I was a "stay at home mother".
It was the best decision of my life. I chose to have children, and I also chose to raise them myself. I was also extremely fortunate that we could afford to have me stay at home. Don't get me wrong - we were never rich. But we had enough. I wanted to be the one guiding my children. I wanted to be the one looking after them, introducing them to new things. Loving them. Cuddling them when they were hurt or ill. I wanted to be the one taking them to the doctor, to the beach, to play with friends. Travelling at sea with their Dad for long stretches of time.
I also wanted a home where they could be free to have friends round to play, where they could be secure and where I could set the boundaries. I had time to check their homework. Take them to tennis, swimming, ballet, music......
And amazing things happened.
Each child brought with him or her a new group of friends for me. Women I met at the schools, who became and remain, great friends. With it came combined family interaction, and a support group which has never let me down. New interests. New things learned. New experiences. New places to go, and we all benefited enormously from the wide circle of people we mixed with regularly.
We watched each other's children. We collectively parented the lot of them. They all knew they were always welcome in our home, and as they grew to adulthood, they all knew that any of us were available in an emergency. If one of my children's friends had called at 2 in the morning, I would have been there. They knew that. And it worked both ways, of course.
The relationships I built with their friends have remained, you know. I still hear from men I knew as babies 33 years ago, with stories of their lives. Some are fathers now, and they still remember.
Did being at home mean I was less of a person? Absolutely not. I have never been bored in my life, and I had the opportunity to do courses as they were growing, develop new interests, practice new skills, and to volunteer in their schools too. Fund raising takes commitment, and time and a whole lot of energy. And we all threw ourselves into that with enthusiasm. And we had a great deal of fun. We also built relationships with the teaching staff which meant that the parent/school partnership was cemented. The teachers were people. So were we. Not just little Johnnie's Mum or Dad.
I got to meet really interesting people volunteering too. Like Archbishop Tutu, for example. And volunteering takes time, as I said, but the huge reward for me was just amazing.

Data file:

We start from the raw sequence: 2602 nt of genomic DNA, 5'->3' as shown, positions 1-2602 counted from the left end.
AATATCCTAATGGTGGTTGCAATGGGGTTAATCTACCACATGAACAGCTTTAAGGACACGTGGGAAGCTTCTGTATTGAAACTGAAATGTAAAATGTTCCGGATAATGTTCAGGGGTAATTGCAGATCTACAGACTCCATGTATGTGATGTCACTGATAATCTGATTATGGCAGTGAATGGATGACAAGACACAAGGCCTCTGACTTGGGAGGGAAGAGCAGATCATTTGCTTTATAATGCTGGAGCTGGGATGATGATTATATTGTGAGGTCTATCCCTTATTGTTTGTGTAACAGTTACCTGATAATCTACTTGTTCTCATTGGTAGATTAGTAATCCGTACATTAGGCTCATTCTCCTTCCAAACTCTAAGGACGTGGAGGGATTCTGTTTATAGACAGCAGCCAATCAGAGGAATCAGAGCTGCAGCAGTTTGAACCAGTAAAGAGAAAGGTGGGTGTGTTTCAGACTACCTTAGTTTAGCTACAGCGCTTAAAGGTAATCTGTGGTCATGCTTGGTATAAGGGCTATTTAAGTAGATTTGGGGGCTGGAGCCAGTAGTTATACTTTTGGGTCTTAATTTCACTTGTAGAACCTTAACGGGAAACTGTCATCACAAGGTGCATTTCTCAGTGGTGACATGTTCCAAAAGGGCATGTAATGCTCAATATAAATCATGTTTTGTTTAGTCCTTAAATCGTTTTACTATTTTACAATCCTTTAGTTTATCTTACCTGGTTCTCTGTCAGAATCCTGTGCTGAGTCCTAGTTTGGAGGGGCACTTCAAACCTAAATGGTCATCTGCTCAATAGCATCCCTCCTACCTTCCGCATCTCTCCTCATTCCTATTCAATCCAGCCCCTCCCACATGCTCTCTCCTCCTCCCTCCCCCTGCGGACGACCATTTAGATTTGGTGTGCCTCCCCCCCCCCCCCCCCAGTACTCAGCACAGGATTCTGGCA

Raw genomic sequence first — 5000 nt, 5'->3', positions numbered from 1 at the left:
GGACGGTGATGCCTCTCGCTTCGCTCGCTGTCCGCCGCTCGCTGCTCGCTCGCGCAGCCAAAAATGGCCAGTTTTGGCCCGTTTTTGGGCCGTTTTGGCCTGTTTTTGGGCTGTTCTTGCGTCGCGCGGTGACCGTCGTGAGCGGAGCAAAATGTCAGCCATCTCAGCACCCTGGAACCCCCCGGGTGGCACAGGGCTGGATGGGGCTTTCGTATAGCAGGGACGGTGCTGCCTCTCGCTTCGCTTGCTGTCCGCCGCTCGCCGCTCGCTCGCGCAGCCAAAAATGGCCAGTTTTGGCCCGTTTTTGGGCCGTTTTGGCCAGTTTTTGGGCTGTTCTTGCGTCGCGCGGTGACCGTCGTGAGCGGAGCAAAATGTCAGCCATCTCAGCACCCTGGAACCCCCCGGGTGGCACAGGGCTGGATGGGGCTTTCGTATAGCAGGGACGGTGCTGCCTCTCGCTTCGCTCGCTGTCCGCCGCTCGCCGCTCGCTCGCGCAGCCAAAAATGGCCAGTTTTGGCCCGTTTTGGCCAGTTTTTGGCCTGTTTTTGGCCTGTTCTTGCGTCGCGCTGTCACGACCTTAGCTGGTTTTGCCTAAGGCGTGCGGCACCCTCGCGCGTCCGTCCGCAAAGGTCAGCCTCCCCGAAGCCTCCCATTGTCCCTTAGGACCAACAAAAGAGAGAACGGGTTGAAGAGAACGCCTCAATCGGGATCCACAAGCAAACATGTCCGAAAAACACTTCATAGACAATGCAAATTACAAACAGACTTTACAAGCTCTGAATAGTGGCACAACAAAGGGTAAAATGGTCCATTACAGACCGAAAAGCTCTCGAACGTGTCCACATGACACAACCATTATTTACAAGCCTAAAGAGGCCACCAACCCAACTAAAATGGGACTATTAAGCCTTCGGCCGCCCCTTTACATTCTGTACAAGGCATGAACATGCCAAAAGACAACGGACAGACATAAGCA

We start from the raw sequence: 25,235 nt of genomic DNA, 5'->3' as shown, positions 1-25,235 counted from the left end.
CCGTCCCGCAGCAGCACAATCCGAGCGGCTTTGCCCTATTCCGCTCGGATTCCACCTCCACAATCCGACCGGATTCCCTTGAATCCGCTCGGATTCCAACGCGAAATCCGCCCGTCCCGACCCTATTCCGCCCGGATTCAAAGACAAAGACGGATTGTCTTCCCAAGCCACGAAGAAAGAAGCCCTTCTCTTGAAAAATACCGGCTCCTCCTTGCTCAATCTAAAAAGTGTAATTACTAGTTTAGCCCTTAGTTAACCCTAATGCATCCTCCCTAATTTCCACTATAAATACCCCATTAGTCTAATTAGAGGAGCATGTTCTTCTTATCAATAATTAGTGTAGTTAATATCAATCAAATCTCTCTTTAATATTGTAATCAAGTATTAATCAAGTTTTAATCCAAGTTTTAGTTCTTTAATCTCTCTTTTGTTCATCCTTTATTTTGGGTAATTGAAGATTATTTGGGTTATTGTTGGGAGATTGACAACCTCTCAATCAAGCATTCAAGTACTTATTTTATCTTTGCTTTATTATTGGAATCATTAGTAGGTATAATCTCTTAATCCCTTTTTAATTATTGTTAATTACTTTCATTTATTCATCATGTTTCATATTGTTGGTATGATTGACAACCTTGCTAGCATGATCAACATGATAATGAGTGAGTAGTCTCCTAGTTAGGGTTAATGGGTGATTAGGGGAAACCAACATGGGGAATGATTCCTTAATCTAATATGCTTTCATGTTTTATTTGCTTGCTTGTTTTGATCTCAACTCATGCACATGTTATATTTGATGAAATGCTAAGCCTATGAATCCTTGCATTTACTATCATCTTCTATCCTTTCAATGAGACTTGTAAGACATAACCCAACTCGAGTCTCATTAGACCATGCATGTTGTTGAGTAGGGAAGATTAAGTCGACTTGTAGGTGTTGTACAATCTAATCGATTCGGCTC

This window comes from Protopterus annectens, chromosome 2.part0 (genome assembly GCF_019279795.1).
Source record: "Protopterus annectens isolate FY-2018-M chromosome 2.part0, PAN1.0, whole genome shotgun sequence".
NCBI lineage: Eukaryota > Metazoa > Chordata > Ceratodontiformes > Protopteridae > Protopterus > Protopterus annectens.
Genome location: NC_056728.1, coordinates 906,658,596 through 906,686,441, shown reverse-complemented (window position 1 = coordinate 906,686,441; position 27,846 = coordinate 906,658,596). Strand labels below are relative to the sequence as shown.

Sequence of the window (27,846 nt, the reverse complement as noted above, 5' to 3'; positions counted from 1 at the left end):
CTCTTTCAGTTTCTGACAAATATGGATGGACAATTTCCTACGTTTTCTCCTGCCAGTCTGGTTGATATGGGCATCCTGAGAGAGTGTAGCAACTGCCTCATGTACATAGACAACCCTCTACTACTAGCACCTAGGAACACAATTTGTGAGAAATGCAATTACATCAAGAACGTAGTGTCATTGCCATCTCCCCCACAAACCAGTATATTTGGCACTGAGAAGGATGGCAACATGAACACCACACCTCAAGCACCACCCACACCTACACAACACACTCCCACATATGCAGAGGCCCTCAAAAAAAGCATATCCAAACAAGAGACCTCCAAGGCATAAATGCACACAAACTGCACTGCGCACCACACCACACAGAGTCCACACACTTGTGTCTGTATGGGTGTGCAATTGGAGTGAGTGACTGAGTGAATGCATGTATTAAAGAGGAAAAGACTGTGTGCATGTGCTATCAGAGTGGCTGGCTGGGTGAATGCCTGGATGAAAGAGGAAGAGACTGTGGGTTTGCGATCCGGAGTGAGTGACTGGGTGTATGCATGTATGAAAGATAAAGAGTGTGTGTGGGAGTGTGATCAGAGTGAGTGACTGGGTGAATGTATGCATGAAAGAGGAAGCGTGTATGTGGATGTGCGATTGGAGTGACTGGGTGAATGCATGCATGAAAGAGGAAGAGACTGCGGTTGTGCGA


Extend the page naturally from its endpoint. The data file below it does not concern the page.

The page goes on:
I had time to be around when my Gran descended into senility. Time to go and cook for her, a couple of times a week, to make sure she had good food. I have been able to be there for my parents as my Dad developed Lewey Body Disease. Being a SAHM meant that I could do so much more. Not just helping out at the schools. There was church, teaching Sunday School, playing guitar in the music group, organising bazaars..... the list goes on.
I learned that you cannot have it all. It is simply not possible. So I chose what was right for me at the time. I knew that I was waving goodbye to a successful career, and high earning potential. But it was MY choice, and I will never apologise for not having a visible economic worth. You see, my contribution to society is still there, and has a huge value.
There were no teaching assistants in those days. Mums helped at school for nothing except the reward of seeing their children learn in a happy environment. Work does not have to be paid for to have any value. Take the army of mothers out of the home, and you are left with gaping voids in communities. Who is around to take care of people? Who is around to help out? Who ferries people in need about? Who bakes or cooks for those disabled? Who is there to just listen?
Service is another word I have been thinking about a great deal, but that can wait for another day. My brain did not die because I stayed home. In fact, if anything, I had the time to keep up more with international affairs and financial trends world-wide than a great many people. Because it interested me. And you know what? It interests my kids too now that they are grown. Their view of the world stretches far beyond the walls of their homes.
I have value. I didn't waste my life. You see, I made a conscious and educated choice, and I have never regretted it for a moment. Sure, I could have done many things. However, I chose not to. My choice. No one made me do it.
I am in no way saying that what I chose for my life would be right for everyone. No. It was right for me. I won't judge other people here. I have friends who thought they would wither and die if they stayed home. Until they did. And then discovered that you can save an enormous amount of money when you have the time to cook from scratch, preserve things you have the time to grow. Make things more cheaply than you can buy them. And gain a huge amount of pleasure from looking around your home and seeing the things you have done to enhance the comfort and sanctuary you have created for your family. And the grins at the school gates when you little ones race out and see you? Priceless.
I so wish more young women had the opportunity to do the same thing now, you know. The rewards are spectacular. My kids have left home now, but my life is not over, even though I have been primarily occupied with their upbringing all these years. The list of dreams is still there, and I have every intention of zapping through it at speed. While I can. Geoff's death meant that I had to change my life in so many ways. Not all great. I had to go out to work, and I can now say for sure that I have seen it from both sides. I know which one was best for my children, and best for me too.
Sigh. There is so much more I could say, but that is enough for now.
I have been a SAHM. And I am proud I managed it.